Street Drugs

Only available on StudyMode
  • Download(s) : 198
  • Published : September 12, 2010
Open Document
Text Preview
Street Drugs|
Research Writing By:|
Christine |


Street drugs can be very harmful to a body if they are not aware of the effects of what they are and what

they can to do it. To show how street drugs can damage a body and why these drugs need to be off the street,

children at young ages need to be taught what these different types of drugs are and the meanings of them.

This should be taught throughout all schools including colleges because even college people are able to be

under pressure and feel the need to try and find a way to keep up with their schooling. In the end it only hurts

their minds and could even worse end them up in much more trouble. Our goal would be to find a way to get

these street drugs off the street. There are so many bad street drugs out there that maybe just a little word to

our children and friends will help keep him or her safe.

Harry Jacob Aslinger, who helped make the United States Drug Policy from (1930-1962) (King, and

McDonough, JR, 2001), was a part of developing the drug policy because he saw what morphine had done to

his neighbor lady when he was a young child and it made a lifelong impression on him that made him want

to do something about it. When he was old enough he went to college and worked for the railroads part-

time. Even though he never graduated, in the 1920s, the Prohibition Amendment had made the importing,

manufacture, or sale of alcoholic beverages illegal throughout the United States and its’ possessions other

than what could be used for medical or sacramental purposes. “The Volstead Act (1919) and the Harrison

Act (1914), aimed respectively at enforcing Prohibition and controlling the distribution of narcotic drugs,

were both tax measures, and hence came within the jurisdiction of the U.S. Treasury Department”. (King,

and. McDonugh, JR, 2001)

Some of the street drugs that can cause people to change the way they behave are “acid, angel dust, and

vitamin K.” (Leshner, 2007) All three of these can cause a person to change the way they think, behave and

even communicate in a bad way sometimes if the drug reacts or is taken for long periods. There is a

Hallucinogen called LSD that basically reacts just as it seems but can be very dangerous. It makes a person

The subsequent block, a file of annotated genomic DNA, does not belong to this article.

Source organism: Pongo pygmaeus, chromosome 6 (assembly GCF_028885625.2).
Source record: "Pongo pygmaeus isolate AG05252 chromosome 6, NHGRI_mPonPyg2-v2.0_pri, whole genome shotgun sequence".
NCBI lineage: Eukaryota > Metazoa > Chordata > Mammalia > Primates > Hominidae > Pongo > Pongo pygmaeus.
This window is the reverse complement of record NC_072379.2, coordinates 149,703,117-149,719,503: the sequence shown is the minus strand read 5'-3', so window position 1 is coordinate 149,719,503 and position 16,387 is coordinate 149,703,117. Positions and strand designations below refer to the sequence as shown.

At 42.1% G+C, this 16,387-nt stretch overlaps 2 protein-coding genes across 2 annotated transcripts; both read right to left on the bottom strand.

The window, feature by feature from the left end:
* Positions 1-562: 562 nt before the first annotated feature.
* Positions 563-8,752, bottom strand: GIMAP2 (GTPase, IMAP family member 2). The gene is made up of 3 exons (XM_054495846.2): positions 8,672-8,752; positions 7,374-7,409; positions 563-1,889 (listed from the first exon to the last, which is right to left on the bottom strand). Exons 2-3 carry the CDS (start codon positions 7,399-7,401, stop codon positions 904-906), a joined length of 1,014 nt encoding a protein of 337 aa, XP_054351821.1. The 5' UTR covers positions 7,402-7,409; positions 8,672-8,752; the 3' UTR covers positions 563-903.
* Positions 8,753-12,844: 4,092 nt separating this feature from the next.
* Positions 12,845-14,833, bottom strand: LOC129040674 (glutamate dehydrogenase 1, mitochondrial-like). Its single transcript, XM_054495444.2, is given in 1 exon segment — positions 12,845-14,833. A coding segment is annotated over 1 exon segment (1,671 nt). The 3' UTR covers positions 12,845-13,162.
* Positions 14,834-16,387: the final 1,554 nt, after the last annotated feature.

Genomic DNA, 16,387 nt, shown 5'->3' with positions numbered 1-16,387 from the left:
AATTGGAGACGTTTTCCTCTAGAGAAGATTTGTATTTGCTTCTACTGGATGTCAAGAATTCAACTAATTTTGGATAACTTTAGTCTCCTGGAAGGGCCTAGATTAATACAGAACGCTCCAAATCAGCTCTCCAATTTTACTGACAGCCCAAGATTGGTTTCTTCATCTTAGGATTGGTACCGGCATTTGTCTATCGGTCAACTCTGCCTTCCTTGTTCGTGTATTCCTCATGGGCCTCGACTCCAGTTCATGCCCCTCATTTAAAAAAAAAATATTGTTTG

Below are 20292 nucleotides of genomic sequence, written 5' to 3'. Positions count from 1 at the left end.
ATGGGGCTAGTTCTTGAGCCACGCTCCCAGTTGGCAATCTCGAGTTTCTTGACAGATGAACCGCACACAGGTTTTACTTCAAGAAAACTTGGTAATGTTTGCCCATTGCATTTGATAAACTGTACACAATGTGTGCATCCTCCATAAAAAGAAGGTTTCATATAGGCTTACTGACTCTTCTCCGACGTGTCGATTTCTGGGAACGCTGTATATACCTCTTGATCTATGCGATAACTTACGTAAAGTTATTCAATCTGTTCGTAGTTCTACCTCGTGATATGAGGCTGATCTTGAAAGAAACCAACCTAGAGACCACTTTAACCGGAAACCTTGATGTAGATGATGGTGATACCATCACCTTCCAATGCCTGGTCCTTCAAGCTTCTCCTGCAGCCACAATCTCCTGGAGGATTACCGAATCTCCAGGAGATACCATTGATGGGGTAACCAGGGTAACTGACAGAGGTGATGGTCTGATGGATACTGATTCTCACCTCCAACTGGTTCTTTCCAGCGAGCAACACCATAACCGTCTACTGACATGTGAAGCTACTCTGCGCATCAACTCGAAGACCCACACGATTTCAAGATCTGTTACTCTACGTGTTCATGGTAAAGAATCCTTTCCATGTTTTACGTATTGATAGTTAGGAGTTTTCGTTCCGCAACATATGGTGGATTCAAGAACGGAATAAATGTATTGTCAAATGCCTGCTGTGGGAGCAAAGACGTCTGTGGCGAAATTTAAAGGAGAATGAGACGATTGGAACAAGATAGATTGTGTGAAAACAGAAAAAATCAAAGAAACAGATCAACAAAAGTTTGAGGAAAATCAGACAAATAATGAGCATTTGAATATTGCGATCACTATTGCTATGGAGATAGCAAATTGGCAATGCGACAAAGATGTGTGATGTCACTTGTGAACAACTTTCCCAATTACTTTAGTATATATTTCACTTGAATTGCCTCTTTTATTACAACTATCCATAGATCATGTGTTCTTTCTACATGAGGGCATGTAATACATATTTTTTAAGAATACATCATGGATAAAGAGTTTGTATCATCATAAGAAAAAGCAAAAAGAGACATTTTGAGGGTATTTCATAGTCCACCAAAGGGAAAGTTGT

hallucinate and think frightening thoughts. “LSD also has long after affects that a person can have

psychotic-like episodes and PCP and ketamine can cause respiratory depression, heart rate abnormalities, and

a withdrawal syndrome”. (Leshner, 2007) LSD is used more in night-clubs and raves. LSD is a white or

clear water-soluble material that usually starts to work within thirty to ninety minutes and can last up to

twelve hours. Usually the more they do, the more it takes for it to work. Some other side effects of LSD are

“loss of appetite, dry mouth, increased blood pressure and heart rate.” (Leshner, 2007)

“PCP was developed in the 1950s as an intravenous surgical anesthetic, is classified as a dissociative

anesthetic”. (Leshner, 2007) PCP was used in veterinary, but it was never approved to be used for humans

because of its effects. A drug call PCP and ketamine can make a body believe it is out of control so the

body has no idea what it is doing when taking this drug. PCP became a pill form in the 1960s and then a

powder form in the 1970s in which people put it on marijuana, tobacco or parsley then smoked it to get rapid

effects. This is why people normally smoke or snort PCP. They want quick effects. PCP can usually last

for hours and it can affect several functions of the body. For instance, if a “body does a low dose something

that can happen are shallow, rapid breathing, increased blood pressure and heart rate, and elevated

temperature. If a body has a higher dose it can cause dangerous...
tracking img